Nasheed buries hatchet with Gayoom to ‘topple’ president

In this photograph taken on September 13, 2016, exiled Maldives opposition leader, Mohamed Nasheed addresses Sri Lanka-based foreign correspondents via video link, in Colombo. Exiled Maldives opposition leader Mohamed Nasheed has said he is in talks with the former president who repeatedly threw him in jail to "legally topple" the current leader of the troubled honeymoon island nation. / AFP PHOTO / LAKRUWAN WANNIARACHCHI

In this photograph taken on September 13, 2016, exiled Maldives opposition leader, Mohamed Nasheed addresses Sri Lanka-based foreign correspondents via video link, in Colombo.
Exiled Maldives opposition leader Mohamed Nasheed has said he is in talks with the former president who repeatedly threw him in jail to “legally topple” the current leader of the troubled island nation. / AFP PHOTO / LAKRUWAN WANNIARACHCHI

Exiled Maldives opposition leader Mohamed Nasheed has said he has forgiven his arch nemesis Maumoon Abdul Gayoom, who repeatedly threw him in jail, and is in talks with his predecessor to “legally topple” the current leader of the troubled archipelago.

Nasheed became the first democratically elected president of the Maldives in 2008, but now lives in exile in London after he was jailed on terrorism charges that he says were politically motivated.

In the past he has accused Maumoon Abdul Gayoom, who ruled the Maldives for 30 years and is still regarded as the power behind the throne, of being behind his downfall.

But on Tuesday he indicated he wanted to bury the hatchet with Gayoom, after a public rift between the former strongman and his half-brother, incumbent President Abdulla Yameen Abdul Gayoom leaving the ruling Progressive Party of Maldives (PPM) split in half.

“How can you build a future if you always want to go back to live in the past,” Nasheed told reporters in Colombo via a video link from London.

“Yameen’s days are numbered. He has lost the support of the people and the international community. We can restore democracy in the Maldives.”

Nasheed said he had forgiven Gayoom and was in talks with his faction of PPM “for a new political alignment”.

He did not disclose details, but said he had visited Colombo late last month to meet fellow dissidents and map out a strategy to “legally topple” Yameen.

He served repeated jail terms under Gayoom’s autocratic leadership before winning the country’s first democratic election in 2008.

There was no immediate comment from Gayoom, however, and diplomats in Colombo were cautious about the prospect of such an alliance.

“The opposition was expecting Gayoom to get a section of his party to withdraw support for Yameen late last month, but for some reason that did not happen,” one western diplomatic source in Colombo told international newswire AFP, speaking on condition of anonymity.

Former presidents Gayoom (L) and Nasheed. PHOTO/VNEWS

Former presidents Gayoom (L) and Nasheed. PHOTO/VNEWS

“It is not easy for the opposition to organise any agitation inside the country because all their leaders are either in jail or in exile.”

An alliance between the elder Gayoom and Nasheed was unthinkable even a few months ago.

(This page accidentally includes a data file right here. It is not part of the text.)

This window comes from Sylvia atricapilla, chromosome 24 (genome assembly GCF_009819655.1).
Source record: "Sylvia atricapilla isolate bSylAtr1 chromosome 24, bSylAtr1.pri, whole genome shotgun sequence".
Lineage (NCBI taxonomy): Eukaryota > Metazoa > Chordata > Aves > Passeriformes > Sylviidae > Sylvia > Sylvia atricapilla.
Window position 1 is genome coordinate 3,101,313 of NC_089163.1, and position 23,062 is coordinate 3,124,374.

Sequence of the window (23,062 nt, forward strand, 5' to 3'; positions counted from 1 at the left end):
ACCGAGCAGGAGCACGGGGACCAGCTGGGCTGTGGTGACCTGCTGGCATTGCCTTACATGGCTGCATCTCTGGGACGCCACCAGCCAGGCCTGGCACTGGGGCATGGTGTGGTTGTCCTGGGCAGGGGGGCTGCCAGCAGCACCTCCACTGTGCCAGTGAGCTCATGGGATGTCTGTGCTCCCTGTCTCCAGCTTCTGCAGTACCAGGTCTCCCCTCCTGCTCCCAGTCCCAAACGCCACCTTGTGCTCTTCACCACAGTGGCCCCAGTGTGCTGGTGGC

Gayoom who ruled the country for 30 straight years till 2008, was accused of engineering Nasheed’s downfall in 2012.

Nasheed said he was forced to step down following a mutiny by police and security forces after weeks of anti-government protests in the capital island Male.

Nasheed after his recent to visit to Colombo for the first time publicly admitted that Gayoom has joined the opposition led push to oust president Yameen.

Gayoom had not denied his successor’s comments but PPM in a statement had said its leader would not “do anything to violate the constitution.”

According to Nasheed such an arrangement would comprise his Maldivian Democratic Party and other opposition parties, now banded together as the Maldivian United Opposition, along with ruling party dissidents led by Gayoom.

Nasheed was jailed for 13 years in 2015 but granted prison leave earlier this year for medical treatment in London, where he secured political asylum.

A UN panel has ruled that his imprisonment was illegal and ordered the regime to pay him compensation.

The United States has said democracy is under threat in the strategically located archipelago, which sits on key international shipping lanes.

International spokesman for the President’s Office Ibrahim Hussain Shihab has said there are differences within the ruling party, but that these are not serious.

Asked on Tuesday whether Gayoom would help bring down his own half brother, Nasheed replied: “Half brothers hitting at each other is Maldives politics.”

Nasheed’s comments came in the wake of a documentary by Al Jazeera which claims Nasheed had USD50,000 to Gayoom in a bid to buy his support for the opposition alliance.

Both the former presidents have however denied the allegations.

 Created by the Emmy and BAFTA winning Al Jazeera’s Investigative Unit, the documentary titled ‘Stealing Paradise’ contains leaked documents, text messages and recorded confessions that has blown the lid off corruption, thuggery and international money laundering in the island nation.

According to the Doha based broadcaster, Gayoom who is the half brother of incumbent president Abdulla Yameen Abdul Gayoom demanded USD100,000 from Nasheed earlier this year, as part of negotiations over an alliance to oust Yameen from office.

The report also quoted sources who claimed that the elder Gayoom had demanded the money as a show of goodwill.

“Sources say Nasheed paid at least one installment of USD50,000, although he denies the allegation,” Al Jazeera said.

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